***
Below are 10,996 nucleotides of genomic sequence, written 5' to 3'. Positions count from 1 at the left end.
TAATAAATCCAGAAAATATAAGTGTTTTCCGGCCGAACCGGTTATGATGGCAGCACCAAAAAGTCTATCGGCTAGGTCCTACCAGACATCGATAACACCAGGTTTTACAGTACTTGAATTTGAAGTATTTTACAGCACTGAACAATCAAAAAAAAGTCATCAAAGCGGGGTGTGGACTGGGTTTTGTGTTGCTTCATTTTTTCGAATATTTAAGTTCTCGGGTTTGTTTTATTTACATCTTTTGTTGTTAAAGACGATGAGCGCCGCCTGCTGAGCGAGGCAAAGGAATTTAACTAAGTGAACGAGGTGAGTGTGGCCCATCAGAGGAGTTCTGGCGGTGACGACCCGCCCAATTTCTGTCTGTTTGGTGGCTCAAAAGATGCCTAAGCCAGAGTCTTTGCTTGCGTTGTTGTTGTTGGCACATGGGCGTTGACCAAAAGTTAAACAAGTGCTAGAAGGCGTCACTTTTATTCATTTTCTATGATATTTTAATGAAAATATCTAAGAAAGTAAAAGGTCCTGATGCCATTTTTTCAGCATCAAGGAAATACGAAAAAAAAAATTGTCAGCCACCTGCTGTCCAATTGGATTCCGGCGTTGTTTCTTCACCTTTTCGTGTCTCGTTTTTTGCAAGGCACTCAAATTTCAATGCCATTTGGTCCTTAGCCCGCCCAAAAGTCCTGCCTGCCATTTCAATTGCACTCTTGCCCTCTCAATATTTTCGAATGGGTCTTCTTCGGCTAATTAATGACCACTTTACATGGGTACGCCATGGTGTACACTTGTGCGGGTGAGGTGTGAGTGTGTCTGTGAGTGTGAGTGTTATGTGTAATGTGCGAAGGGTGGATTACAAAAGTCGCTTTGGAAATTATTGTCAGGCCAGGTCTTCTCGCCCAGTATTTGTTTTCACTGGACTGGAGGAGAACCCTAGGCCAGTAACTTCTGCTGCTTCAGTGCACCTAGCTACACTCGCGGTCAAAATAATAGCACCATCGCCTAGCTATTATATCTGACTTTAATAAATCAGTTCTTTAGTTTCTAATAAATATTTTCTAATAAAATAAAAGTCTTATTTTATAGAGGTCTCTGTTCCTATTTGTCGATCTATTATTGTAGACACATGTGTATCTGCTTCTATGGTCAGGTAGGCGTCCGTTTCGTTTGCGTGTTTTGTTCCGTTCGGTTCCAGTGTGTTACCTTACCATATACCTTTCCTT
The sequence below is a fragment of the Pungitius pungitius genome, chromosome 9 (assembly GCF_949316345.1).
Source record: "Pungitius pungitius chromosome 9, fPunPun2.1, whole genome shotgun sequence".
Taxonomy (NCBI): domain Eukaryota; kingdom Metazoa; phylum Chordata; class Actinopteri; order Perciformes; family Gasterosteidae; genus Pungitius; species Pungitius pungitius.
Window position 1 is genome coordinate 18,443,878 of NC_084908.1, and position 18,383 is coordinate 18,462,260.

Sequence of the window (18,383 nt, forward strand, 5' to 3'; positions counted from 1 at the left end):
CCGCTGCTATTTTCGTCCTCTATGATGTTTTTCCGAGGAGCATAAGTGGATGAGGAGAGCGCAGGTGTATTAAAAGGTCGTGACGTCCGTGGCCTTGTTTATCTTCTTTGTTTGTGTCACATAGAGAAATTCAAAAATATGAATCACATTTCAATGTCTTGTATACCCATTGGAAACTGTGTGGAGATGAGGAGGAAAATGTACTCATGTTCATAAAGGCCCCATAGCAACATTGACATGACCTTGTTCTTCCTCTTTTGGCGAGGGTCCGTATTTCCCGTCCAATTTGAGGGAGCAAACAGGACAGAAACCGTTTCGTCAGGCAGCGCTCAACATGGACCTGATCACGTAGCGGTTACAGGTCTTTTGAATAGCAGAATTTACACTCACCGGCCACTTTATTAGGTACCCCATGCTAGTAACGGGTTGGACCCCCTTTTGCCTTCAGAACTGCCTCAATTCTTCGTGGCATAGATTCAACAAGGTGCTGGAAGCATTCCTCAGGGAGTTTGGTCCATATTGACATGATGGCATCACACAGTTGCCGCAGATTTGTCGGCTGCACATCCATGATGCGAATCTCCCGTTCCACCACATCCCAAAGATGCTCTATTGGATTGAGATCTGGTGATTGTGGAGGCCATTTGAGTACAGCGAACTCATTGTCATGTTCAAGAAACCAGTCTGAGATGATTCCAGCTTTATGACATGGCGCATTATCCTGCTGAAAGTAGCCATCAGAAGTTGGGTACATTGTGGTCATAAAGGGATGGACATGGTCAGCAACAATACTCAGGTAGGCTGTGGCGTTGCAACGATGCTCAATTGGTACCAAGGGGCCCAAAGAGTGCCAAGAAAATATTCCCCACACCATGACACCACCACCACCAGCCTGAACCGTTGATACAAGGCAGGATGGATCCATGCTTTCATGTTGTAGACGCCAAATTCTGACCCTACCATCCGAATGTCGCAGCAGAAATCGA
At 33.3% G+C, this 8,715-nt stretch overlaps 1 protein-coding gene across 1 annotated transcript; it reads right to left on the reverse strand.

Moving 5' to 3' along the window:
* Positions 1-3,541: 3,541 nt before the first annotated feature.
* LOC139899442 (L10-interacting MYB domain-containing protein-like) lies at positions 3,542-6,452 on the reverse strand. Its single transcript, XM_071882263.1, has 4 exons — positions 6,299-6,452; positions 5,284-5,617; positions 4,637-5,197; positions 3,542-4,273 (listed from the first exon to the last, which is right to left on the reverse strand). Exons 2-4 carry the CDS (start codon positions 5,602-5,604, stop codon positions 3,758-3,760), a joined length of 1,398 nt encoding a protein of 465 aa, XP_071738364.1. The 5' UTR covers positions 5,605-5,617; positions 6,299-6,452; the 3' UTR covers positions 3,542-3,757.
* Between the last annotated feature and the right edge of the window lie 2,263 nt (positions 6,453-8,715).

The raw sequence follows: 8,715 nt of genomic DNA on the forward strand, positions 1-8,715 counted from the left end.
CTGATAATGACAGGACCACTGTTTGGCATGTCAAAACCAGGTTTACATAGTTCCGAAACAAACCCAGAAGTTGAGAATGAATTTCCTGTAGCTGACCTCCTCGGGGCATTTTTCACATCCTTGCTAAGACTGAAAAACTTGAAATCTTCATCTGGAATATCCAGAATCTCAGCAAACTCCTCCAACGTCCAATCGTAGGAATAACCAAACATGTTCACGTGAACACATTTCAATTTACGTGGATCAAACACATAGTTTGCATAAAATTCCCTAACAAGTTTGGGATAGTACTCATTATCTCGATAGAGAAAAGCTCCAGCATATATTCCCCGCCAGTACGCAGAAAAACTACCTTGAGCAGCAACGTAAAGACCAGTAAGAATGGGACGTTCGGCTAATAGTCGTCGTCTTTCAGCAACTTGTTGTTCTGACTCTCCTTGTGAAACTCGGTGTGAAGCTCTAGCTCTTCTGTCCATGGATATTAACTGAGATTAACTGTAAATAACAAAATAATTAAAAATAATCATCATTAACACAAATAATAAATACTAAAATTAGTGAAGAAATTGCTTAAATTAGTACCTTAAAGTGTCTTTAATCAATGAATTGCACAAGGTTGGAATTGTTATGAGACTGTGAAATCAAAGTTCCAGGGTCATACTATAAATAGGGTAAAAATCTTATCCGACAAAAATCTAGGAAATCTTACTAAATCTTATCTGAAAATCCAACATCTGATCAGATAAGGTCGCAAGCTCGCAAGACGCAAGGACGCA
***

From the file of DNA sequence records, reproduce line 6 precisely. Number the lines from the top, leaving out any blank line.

Window position 1 is genome coordinate 18,443,878 of NC_084908.1, and position 18,383 is coordinate 18,462,260.